A Pilot Study of Acupoint Injection for Primary Dysmenorrhea (DAT)
Many women, particularly adolescent women, suffer from painful menstrual cramps, medically referred to as dysmenorrhea. Common treatments for menstrual cramps are non-steroidal anti-inflammatory drugs and oral contraceptives, but both have side effects that limit their use. Injection of vitamin K into an acupuncture point has been used as treatment for dysmenorrhea at the Obstetrics & Gynecology Hospital in Shanghai, China since at least 1985. More research is needed on the effectiveness of this treatment and its acceptability to different women. The objective of this study is to examine the feasibility and effectiveness of acupoint injection of vitamin K1 for the treatment of severe primary dysmenorrhea in the United States. Twenty participants will be randomized to receive either 1) vitamin K1 injection into an acupuncture point at the start of their menstrual cycle followed by a saline injection in a non-acupuncture point two months later or 2) saline injection in a non-acupuncture point followed by vitamin K1 injection into an acupuncture point two months later. The primary outcome measure will be change in pain intensity measured before and after each treatment. Data on other menstrual symptoms will be collected by telephone or a web-based survey. Three additional participants will be recruited to receive vitamin K1 injection into an acupuncture point and have blood samples drawn before and after injection to determine absorption of vitamin K1. The aims of the study are to collect preliminary data on the efficacy and safety of vitamin K1 injected in an acupoint for the treatment of severe primary dysmenorrhea; assess the feasibility and acceptability of the treatment among U.S. women; and test the blood absorption of vitamin K1 following acupoint injection treatment.
The investigators hypothesize that:
- Vitamin K1 acupoint injection is a safe treatment for women with menstrual pain.
- Vitamin K1 acupoint injection reduces menstrual pain more than placebo saline injection does.
- The treatment of vitamin K1 acupoint injection is acceptable to U.S. women.
- Vitamin K1 is absorbed into the blood thru acupoint injection.
|Dysmenorrhea Pain, Menstrual||Other: Vitamin K acupoint injection Other: Saline Injection|
|Study Design:||Allocation: Randomized
Intervention Model: Crossover Assignment
Masking: Single (Participant)
Primary Purpose: Treatment
|Official Title:||A Randomized, Crossover, Pilot Trial of the Feasibility and Safety of Acupoint Injection of Vitamin K for Treatment of Primary Dysmenorrhea|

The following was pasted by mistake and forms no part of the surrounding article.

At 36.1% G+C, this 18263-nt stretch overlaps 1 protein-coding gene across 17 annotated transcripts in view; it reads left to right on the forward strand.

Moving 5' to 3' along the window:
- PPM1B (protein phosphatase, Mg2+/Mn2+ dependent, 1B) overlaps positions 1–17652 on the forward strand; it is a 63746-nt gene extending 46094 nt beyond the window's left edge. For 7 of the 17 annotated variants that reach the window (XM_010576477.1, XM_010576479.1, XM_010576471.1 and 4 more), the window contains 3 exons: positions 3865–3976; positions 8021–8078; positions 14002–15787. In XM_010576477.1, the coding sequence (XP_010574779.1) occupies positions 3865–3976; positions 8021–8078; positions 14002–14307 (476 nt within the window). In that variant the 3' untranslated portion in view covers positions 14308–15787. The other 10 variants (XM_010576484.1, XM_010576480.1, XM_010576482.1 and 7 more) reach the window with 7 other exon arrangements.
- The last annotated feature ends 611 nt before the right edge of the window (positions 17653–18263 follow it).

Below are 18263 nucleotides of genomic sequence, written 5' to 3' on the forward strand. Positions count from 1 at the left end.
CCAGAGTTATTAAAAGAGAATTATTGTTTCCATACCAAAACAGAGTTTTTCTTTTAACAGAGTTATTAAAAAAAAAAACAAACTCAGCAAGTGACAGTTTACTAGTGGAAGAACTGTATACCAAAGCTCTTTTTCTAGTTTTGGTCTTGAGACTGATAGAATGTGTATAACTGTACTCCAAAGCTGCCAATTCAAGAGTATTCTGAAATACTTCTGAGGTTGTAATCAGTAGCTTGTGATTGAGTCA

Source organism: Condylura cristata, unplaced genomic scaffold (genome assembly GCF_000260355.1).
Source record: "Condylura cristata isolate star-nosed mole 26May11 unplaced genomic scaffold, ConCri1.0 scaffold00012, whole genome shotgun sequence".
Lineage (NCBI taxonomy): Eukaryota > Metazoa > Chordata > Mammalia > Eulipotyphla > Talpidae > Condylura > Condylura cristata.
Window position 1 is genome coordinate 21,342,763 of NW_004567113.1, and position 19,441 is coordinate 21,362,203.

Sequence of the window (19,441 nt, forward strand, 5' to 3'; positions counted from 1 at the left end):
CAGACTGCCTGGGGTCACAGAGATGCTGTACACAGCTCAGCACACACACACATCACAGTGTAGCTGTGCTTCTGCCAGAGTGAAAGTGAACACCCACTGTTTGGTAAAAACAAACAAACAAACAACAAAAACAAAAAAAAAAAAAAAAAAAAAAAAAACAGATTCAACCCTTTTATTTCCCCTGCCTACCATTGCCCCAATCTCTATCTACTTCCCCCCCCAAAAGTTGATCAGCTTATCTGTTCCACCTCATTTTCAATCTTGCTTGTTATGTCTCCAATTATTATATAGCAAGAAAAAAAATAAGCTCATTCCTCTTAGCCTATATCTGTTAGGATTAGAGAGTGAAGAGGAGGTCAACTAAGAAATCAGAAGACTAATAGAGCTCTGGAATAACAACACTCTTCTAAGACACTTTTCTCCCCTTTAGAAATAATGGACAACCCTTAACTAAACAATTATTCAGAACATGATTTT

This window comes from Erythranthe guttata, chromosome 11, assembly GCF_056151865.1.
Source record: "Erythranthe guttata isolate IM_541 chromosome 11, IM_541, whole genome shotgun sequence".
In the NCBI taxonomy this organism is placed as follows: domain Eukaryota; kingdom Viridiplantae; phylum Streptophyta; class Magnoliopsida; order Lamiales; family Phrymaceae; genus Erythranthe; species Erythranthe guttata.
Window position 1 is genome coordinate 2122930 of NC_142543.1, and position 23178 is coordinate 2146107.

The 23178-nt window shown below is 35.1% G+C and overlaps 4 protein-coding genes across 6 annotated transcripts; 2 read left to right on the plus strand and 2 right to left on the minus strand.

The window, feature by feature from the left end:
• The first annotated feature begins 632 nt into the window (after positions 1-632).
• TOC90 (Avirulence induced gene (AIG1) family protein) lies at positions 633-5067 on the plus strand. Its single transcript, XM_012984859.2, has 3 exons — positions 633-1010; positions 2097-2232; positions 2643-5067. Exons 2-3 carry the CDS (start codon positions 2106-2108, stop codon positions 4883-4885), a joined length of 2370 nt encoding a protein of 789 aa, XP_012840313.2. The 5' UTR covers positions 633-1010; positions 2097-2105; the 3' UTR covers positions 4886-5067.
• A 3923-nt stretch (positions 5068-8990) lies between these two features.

- self-reported pain [ Time Frame: 3-5 months ]
- medications used during menstrual cycle [ Time Frame: 3-5 months ]
- activity restriction [ Time Frame: 3-5 months ]
- vitamin K content in blood [ Time Frame: 1-2 months ]
- Cox retrospective symptom scale [ Time Frame: 3-5 months ]
|Study Start Date:||October 2009|
|Study Completion Date:||July 2011|
|Primary Completion Date:||June 2011 (Final data collection date for primary outcome measure)|
Experimental: Vitamin K acupoint injection
Participants will receive the vitamin K intervention within 2 days of the onset of painful menstrual cramps.
Other: Vitamin K acupoint injection
Vitamin K will be injected into an acupuncture point within 2 days of the onset of painful menstrual cramps. Injections of 5 mg/0.5ml of vitamin K1 will be administered in bilateral acupuncture points. A single shot of vitamin K1 is 10mg/ml. Five mg/0.5ml will be drawn twice from one ampule and injected into each bilateral site, for a total dose of 10mg/ml of vitamin K.
Sham Comparator: Saline Injection
Participants will receive the saline treatment within 2 days of the onset of painful menstrual cramps.
Other: Saline Injection
Injection of .5ml saline bilaterally into both legs within 2 days of the onset of painful menstrual cramps.
Please refer to this study by its ClinicalTrials.gov identifier: NCT00995917
|United States, California|
|Mount Zion Outpatient Unit|
|San Francisco, California, United States, 94115|
|Principal Investigator:||Maria Chao, Dr PH, MPA||University of California, San Francisco|